They have not gone to Cannes
‘We have almost no food,’ Olsen said. ‘If the blizzard returns, we may have none. If we can find it, I think it is time to kill the bear.’
Mouritzen shook his head. ‘The bear has gone. Did you expect it would stay, without food, for nearly four days? I saw Nadya searching for it. I think she was glad not to find it.’
Olsen gazed around at the unbroken surface of the snow, as though expecting to see the bear’s head sticking out. His gaze travelled on to the fjord.
‘Get the spears,’ he said. ‘We will go on a hunt. If we cannot have bear, maybe we will eat seal.’
He took all the men except Jones; Nadya, on her insistence, provided the replacement. They scrambled down through the snow to the fjord. The surface had been frozen completely by the blizzard; there was no sound or sight of running water anywhere.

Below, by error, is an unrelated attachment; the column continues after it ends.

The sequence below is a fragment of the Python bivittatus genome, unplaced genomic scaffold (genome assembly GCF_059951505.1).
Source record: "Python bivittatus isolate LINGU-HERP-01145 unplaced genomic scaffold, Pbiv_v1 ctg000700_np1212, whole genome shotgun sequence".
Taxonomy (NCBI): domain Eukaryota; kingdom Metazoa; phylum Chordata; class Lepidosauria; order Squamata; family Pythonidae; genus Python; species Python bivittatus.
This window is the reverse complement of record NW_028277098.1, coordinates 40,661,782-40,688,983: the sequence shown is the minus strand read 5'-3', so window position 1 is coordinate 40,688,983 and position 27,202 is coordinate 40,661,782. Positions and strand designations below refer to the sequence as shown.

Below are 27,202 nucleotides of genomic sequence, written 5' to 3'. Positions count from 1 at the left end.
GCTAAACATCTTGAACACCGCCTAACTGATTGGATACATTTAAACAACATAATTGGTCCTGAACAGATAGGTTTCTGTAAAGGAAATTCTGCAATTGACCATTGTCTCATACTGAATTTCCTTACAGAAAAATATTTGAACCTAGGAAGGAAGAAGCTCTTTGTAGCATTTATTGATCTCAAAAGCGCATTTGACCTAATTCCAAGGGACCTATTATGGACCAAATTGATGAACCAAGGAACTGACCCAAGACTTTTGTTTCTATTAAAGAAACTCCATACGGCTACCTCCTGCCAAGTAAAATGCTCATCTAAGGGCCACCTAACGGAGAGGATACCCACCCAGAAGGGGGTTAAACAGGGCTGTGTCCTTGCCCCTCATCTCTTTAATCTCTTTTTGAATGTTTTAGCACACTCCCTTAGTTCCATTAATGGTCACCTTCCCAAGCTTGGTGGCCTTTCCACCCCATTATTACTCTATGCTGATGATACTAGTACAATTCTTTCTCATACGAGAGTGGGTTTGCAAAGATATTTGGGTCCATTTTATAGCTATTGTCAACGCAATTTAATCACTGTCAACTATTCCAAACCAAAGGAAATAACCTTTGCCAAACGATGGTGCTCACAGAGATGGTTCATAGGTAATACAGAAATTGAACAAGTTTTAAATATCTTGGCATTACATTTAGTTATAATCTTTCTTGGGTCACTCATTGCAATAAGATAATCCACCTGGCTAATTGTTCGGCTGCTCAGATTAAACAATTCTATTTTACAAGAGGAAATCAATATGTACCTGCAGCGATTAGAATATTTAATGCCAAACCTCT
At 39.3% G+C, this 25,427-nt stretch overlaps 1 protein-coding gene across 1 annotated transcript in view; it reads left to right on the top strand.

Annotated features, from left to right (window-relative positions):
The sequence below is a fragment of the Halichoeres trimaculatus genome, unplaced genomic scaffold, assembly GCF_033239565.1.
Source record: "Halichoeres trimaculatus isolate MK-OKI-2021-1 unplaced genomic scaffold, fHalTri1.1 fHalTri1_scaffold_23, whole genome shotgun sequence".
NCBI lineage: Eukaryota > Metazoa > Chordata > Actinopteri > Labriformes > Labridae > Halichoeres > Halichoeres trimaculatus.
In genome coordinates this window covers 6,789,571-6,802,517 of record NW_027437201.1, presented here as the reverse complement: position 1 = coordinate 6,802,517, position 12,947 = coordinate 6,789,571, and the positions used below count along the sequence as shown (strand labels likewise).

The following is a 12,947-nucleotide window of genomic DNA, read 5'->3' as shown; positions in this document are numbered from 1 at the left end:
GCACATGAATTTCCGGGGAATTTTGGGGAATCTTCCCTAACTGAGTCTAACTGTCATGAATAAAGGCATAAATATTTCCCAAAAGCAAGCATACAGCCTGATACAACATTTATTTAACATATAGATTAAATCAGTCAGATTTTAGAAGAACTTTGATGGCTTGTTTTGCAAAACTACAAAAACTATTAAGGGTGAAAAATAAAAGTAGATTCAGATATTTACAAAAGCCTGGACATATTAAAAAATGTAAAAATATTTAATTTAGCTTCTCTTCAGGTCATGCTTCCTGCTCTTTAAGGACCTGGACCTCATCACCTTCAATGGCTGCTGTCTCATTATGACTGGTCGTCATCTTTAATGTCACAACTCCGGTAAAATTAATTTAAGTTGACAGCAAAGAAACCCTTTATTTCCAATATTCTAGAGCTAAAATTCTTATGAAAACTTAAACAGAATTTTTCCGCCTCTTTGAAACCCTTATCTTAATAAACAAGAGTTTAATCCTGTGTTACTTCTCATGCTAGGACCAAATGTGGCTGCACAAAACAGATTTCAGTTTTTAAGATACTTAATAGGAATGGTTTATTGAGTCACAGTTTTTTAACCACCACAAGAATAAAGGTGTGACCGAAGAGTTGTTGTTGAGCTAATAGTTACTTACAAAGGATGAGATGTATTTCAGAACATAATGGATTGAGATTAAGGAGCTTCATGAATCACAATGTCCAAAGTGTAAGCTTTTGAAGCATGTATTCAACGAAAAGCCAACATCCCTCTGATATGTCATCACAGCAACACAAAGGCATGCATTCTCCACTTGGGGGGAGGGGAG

After they had been ten minutes or so on the ice, Josef called:
‘Hi, Captain! Maybe the seals have gone south for the winter? Maybe they are sitting on the beaches of the Mediterranean Sea?’
Stefan said in a puzzled voice: ‘What is this thing?’
He was looking at an opening in the snow. Just below there was a hole ringed with ice. Olsen came over and began to brush the snow away with his gauntlet. He revealed a flat-topped, hollow dome. It rose about six inches from the surface of the ice and was some two feet in diameter.
‘They have not gone to Cannes after all,’ Olsen said. ‘This is a breathing hole. The seal keeps this open all winter, breaking the ice as he comes up for air.’
‘So we wait for him,’ Josef said, ‘and stick him with the spear when he comes up?’